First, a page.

So I guess for me it boils down to, is it central to the story or plot, then it should make sense or be left vague. If it is for gameplays sake I say we glance over inconsistency. I really think a game developer should be able to make some leaps in logic for a sequel for example, if it clearly works better for gameplay.

Although I think that the kind of nitpicking that misses the point I dislike, is much more prominent in movie critique. Like a sticker on an apple or a car in the background in lord of the rings. If you let those details ruin the story for you then you apparantly don't WANT to enjoy it.

oh i understand, i dont dont quite like the bitching about that aswell

like where do the coins go in mario , its unrealistic.

who cares you collect them jeez

RobfromtheGulag:

When designing a game, the decision that comes up over and over again is whether to favor realism or gameplay, and if you've got sense, you'll go for gameplay every time.

Case in point: Far Cry 3. Why do I have to kneel down and go through a generic 3 second animation every time I want to loot the few bullets/bucks an enemy corpse is carrying? Why is there an animation for getting in a car/boat? I don't want realism, I want more action, and these miniature siestas from the fun add up to a lot after a while.

Tried and true: walk over gun -- ammo and/or gun appear in your inventory.
Click on vehicle -- instantly appear in driver's seat with engine running.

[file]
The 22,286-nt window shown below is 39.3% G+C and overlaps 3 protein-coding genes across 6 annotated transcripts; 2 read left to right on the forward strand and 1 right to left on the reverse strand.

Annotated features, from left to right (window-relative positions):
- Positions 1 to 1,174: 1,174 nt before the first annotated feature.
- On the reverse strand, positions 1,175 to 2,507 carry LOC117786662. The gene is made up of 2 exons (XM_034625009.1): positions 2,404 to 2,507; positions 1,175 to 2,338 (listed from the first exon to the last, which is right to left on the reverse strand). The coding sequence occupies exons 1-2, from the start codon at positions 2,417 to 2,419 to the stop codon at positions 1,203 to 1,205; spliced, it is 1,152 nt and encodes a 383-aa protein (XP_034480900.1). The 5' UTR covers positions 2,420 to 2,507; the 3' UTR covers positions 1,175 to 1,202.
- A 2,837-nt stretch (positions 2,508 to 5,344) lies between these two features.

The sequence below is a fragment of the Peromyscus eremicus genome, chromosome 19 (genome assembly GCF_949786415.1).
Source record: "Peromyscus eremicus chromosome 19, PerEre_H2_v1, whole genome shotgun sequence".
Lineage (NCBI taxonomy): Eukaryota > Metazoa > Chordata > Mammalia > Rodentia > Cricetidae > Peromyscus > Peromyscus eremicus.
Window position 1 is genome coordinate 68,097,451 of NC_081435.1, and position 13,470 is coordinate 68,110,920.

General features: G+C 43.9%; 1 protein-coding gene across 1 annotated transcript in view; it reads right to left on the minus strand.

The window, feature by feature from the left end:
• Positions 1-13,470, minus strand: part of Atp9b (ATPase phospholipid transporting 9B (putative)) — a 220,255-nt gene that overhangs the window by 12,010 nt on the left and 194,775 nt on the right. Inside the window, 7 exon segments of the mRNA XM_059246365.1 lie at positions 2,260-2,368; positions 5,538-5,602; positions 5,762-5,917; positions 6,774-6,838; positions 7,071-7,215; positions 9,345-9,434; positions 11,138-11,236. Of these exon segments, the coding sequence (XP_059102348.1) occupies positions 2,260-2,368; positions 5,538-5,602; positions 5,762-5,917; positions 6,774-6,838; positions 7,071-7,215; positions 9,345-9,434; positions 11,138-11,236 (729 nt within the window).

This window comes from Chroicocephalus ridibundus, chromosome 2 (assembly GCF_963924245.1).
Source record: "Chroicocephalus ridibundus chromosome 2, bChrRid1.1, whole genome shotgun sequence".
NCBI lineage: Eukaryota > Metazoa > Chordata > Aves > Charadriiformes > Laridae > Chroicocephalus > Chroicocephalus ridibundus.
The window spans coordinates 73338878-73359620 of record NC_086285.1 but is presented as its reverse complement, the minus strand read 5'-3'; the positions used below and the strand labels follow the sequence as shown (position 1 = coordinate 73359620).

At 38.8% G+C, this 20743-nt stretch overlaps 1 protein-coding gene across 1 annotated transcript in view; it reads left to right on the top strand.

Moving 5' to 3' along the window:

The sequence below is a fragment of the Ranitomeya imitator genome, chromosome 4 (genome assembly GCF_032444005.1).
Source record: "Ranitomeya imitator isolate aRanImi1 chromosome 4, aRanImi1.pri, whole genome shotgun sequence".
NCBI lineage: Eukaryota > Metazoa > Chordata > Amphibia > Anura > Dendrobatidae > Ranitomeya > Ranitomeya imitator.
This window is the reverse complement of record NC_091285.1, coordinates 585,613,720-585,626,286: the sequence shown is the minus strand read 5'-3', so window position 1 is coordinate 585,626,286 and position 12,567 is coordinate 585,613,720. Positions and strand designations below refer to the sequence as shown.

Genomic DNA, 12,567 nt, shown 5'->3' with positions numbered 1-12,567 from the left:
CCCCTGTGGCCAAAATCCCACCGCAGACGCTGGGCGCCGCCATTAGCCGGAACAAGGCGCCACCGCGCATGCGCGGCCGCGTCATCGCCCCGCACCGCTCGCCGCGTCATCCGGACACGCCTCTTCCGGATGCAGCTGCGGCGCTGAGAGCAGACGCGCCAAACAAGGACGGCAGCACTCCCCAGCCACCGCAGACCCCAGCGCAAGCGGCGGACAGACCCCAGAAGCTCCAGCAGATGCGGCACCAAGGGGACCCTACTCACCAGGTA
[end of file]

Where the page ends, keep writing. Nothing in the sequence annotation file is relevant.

Haha, true, I just played HL2 before playing FC3, and I noticed these little cutscenes everywhere. Especially when climbing radiotowers. Not to forget those stupid little QTEs if you get in melee combat with a beast (which you win automatically against underwater creatures for some reason). HL2 never takes you out of the action that way.

Speaking of humor and realism and FC3, man that mission where Jamaican WUB WUB WUB is playing and you're roasting drugs and pirates alive while your character has the biggest erection over his flamethrower... I think I've underestimated Spec Op's impact.

Yahtzee Croshaw:
[...] the Innsmouth chase sequence [...]

Ah yes, the one right after you go to sleep right after hearing about how you are going to be killed in your sleep, right?
This alone halfways settled the matter for me. I think I tried the subsequent game of Nope. Die. Try again. exactly twice.

I was just thinking about this last night! Yahtzee, you must be a telepath or use hypnotic suggestion in your videos...

But yes, I used to get mad that Call of Duty was so unrealistic, (CoD4MW being having the most realism), until i realized that the game might be less fun if it was, and I should just look at another game or play airsoft for my need for realism.

I have the slight impression that in the first part of this article Yahtzee was being passive-agressive with the guys from Critical Miss http://www.escapistmagazine.com/articles/view/comics/critical-miss/10068-Hitman-Substitution